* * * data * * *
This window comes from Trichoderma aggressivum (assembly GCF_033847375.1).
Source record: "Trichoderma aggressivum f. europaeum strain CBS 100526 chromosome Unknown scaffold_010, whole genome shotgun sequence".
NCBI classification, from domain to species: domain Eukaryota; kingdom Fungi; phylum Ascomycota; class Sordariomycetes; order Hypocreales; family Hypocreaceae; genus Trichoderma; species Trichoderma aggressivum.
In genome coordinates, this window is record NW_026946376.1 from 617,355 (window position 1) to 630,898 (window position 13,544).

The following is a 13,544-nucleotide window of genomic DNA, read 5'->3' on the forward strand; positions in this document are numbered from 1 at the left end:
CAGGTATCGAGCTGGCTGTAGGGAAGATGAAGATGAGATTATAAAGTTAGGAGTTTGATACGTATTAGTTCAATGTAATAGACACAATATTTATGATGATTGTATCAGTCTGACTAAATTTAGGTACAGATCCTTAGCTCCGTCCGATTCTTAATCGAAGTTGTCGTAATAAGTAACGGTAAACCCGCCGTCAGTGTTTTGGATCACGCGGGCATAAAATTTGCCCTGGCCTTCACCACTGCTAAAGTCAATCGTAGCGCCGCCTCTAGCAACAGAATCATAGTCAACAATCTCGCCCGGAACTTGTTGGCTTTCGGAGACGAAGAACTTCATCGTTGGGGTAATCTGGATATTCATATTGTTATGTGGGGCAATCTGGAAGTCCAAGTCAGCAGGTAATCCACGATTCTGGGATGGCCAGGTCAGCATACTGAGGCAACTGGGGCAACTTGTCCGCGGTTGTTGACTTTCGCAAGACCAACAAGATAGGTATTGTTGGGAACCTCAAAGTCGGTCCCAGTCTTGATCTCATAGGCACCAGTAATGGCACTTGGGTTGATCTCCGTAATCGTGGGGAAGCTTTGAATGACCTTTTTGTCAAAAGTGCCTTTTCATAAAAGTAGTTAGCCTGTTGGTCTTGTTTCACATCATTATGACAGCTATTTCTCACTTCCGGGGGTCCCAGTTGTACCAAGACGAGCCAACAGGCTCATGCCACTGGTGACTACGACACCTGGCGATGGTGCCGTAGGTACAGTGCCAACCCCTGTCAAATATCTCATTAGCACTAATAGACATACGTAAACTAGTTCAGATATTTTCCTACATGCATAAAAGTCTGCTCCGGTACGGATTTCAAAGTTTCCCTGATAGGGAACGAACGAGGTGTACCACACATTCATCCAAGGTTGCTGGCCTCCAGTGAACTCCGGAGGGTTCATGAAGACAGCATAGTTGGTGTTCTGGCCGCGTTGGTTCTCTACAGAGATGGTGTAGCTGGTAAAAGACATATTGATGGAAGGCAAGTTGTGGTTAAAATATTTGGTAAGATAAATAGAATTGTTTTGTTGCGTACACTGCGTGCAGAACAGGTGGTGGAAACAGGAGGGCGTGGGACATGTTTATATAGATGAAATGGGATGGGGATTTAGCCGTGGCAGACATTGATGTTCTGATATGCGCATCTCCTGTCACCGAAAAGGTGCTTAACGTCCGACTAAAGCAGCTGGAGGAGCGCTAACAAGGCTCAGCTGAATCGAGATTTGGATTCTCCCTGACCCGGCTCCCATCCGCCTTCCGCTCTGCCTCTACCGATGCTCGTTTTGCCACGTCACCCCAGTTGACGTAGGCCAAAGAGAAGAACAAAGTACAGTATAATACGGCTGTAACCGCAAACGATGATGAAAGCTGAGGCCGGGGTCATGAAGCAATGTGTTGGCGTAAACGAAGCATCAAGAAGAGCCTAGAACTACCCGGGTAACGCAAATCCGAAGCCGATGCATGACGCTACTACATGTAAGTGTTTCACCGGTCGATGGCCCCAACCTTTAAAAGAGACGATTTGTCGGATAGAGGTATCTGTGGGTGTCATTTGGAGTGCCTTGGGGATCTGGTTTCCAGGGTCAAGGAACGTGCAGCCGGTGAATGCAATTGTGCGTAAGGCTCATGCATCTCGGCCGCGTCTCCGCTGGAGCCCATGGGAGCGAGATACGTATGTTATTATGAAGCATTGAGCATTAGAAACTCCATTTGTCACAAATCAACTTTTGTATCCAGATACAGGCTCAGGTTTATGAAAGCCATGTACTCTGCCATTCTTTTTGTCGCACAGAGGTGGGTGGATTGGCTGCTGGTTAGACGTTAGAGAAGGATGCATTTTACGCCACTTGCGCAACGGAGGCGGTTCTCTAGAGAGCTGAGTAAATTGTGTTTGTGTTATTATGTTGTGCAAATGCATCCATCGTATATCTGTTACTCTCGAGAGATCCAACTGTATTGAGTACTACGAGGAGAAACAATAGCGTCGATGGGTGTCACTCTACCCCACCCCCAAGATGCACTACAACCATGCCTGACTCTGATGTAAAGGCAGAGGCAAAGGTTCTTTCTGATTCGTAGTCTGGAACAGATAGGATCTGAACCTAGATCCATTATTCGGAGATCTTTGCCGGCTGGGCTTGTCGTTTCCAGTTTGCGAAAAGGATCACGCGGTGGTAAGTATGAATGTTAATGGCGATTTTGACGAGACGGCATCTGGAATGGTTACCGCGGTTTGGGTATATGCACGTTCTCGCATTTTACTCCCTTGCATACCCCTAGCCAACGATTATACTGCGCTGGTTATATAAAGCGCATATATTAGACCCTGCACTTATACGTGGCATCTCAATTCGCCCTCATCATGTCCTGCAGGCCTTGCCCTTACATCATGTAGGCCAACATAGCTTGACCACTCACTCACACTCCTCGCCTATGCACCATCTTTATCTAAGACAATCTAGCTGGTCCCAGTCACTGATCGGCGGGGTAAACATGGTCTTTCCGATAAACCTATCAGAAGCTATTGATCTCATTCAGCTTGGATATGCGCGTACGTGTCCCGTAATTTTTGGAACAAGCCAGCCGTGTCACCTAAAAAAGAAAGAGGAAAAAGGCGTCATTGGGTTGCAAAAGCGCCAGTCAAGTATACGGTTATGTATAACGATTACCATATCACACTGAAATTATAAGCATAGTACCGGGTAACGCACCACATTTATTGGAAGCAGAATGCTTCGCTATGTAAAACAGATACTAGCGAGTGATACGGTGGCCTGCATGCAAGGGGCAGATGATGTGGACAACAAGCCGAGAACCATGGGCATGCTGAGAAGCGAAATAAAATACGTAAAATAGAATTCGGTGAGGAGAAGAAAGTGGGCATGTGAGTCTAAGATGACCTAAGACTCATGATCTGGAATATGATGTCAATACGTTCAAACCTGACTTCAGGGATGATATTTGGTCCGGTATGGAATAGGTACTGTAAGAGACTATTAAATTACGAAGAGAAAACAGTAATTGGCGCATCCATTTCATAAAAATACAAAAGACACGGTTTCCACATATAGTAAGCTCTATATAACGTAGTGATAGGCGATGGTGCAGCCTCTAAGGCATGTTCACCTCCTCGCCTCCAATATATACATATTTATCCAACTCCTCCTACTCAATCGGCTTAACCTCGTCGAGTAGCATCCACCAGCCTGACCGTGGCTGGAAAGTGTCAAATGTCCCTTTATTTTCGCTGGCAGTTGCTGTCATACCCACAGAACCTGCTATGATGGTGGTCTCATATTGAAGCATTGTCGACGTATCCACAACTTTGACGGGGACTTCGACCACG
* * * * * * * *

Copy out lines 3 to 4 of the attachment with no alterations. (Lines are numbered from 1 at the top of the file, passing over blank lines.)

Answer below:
NCBI classification, from domain to species: domain Eukaryota; kingdom Fungi; phylum Ascomycota; class Sordariomycetes; order Hypocreales; family Hypocreaceae; genus Trichoderma; species Trichoderma aggressivum.
In genome coordinates, this window is record NW_026946376.1 from 617,355 (window position 1) to 630,898 (window position 13,544).